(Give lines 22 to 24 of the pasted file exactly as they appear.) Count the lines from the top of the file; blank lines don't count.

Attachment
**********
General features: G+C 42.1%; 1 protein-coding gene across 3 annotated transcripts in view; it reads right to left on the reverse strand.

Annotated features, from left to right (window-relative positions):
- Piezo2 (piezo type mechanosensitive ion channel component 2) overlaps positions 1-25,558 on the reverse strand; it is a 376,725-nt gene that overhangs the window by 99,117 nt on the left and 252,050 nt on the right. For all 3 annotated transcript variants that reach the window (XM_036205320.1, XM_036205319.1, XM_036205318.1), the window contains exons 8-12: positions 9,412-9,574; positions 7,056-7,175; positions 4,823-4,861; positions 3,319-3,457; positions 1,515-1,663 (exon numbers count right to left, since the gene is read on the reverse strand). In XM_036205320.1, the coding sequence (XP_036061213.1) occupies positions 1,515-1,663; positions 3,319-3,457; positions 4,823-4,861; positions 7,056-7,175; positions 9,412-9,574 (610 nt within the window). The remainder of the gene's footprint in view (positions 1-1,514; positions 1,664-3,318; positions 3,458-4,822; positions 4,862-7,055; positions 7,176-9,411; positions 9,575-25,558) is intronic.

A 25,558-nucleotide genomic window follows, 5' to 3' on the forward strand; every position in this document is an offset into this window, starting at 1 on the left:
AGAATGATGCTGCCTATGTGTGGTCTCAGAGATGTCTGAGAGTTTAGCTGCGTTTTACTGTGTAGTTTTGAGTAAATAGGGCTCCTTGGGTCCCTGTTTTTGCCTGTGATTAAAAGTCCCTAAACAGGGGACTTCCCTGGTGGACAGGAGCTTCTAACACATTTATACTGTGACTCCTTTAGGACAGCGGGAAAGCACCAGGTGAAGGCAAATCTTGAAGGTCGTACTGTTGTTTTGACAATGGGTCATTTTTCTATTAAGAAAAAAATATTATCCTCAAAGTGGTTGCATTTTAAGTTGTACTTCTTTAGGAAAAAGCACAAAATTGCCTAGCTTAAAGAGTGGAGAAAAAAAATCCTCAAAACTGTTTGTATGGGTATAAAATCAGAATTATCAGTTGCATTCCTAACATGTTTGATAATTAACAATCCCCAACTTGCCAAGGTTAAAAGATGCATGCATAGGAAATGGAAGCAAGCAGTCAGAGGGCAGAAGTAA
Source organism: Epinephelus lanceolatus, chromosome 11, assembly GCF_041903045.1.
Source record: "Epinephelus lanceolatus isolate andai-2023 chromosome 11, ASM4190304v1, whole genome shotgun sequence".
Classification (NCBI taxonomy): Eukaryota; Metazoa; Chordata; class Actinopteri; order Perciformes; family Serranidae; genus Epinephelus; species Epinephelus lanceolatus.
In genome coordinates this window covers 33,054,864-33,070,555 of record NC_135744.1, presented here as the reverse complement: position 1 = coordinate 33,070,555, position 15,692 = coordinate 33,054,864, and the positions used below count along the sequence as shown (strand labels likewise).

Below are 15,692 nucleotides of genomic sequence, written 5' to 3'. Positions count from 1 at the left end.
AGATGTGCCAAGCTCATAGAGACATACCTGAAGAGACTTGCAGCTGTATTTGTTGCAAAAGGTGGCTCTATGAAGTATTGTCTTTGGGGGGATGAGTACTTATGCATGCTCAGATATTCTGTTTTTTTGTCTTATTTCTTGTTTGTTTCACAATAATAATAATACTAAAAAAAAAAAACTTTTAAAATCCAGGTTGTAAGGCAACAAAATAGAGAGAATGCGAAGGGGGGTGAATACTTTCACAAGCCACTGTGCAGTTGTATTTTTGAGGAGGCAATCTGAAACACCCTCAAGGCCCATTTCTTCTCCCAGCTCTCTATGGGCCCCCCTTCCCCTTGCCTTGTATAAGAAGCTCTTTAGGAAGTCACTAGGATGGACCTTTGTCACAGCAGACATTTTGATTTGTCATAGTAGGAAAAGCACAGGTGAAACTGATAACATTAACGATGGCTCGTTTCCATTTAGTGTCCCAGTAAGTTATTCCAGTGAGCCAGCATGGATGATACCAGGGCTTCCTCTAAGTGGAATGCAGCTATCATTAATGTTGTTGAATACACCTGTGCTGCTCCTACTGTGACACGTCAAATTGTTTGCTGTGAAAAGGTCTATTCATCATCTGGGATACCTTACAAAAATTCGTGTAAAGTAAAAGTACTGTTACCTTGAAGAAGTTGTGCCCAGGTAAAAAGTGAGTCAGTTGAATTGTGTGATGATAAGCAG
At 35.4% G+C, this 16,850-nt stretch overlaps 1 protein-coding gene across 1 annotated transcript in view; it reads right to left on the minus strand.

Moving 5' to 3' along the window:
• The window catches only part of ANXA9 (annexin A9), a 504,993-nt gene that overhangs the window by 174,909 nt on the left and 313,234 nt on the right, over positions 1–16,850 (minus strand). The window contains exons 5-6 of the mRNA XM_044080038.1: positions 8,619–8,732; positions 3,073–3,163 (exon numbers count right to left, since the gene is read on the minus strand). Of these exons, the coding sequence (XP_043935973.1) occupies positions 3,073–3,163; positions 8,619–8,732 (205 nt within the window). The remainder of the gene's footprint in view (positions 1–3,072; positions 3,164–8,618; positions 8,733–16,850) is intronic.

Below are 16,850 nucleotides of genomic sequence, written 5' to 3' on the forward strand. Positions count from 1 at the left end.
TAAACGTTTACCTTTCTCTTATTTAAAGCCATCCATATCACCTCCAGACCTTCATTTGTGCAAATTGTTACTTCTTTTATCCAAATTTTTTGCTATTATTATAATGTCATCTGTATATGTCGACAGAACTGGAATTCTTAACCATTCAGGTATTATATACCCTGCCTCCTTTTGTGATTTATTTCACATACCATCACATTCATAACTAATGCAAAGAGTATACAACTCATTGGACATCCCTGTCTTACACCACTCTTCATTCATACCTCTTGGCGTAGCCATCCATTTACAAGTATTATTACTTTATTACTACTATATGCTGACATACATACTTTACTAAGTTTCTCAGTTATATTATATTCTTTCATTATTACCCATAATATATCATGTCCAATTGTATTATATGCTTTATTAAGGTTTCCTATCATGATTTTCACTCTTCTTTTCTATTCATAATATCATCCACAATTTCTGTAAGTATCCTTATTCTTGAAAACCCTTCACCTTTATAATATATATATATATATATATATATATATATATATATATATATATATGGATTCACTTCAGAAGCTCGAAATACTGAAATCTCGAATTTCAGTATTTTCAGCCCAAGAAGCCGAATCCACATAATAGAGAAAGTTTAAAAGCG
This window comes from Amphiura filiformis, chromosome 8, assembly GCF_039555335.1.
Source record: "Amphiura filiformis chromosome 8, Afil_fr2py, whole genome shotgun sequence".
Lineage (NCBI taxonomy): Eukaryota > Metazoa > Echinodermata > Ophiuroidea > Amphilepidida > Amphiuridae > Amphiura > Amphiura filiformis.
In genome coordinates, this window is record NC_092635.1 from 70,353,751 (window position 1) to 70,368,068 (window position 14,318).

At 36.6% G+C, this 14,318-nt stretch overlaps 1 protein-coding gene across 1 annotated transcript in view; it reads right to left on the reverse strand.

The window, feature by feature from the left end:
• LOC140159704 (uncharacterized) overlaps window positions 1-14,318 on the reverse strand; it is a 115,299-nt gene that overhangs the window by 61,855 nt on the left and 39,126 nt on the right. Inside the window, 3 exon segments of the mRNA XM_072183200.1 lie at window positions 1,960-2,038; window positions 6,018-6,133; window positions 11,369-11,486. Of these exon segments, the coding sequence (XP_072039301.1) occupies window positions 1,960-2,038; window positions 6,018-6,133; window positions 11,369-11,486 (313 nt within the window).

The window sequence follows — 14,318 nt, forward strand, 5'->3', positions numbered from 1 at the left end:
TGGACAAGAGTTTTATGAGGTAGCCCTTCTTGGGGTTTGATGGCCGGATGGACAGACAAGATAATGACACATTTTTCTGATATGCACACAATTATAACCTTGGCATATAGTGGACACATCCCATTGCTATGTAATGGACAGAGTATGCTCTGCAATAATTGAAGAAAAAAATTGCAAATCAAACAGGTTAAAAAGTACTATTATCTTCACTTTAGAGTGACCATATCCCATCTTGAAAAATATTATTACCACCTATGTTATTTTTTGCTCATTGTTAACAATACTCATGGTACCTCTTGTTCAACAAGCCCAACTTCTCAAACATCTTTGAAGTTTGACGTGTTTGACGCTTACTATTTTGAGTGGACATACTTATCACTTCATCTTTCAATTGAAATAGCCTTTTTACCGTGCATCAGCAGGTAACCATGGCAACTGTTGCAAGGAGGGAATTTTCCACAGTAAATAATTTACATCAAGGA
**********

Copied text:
The window, feature by feature from the left end:
• LOC140159704 (uncharacterized) overlaps window positions 1-14,318 on the reverse strand; it is a 115,299-nt gene that overhangs the window by 61,855 nt on the left and 39,126 nt on the right. Inside the window, 3 exon segments of the mRNA XM_072183200.1 lie at window positions 1,960-2,038; window positions 6,018-6,133; window positions 11,369-11,486. Of these exon segments, the coding sequence (XP_072039301.1) occupies window positions 1,960-2,038; window positions 6,018-6,133; window positions 11,369-11,486 (313 nt within the window).

The window sequence follows — 14,318 nt, forward strand, 5'->3', positions numbered from 1 at the left end: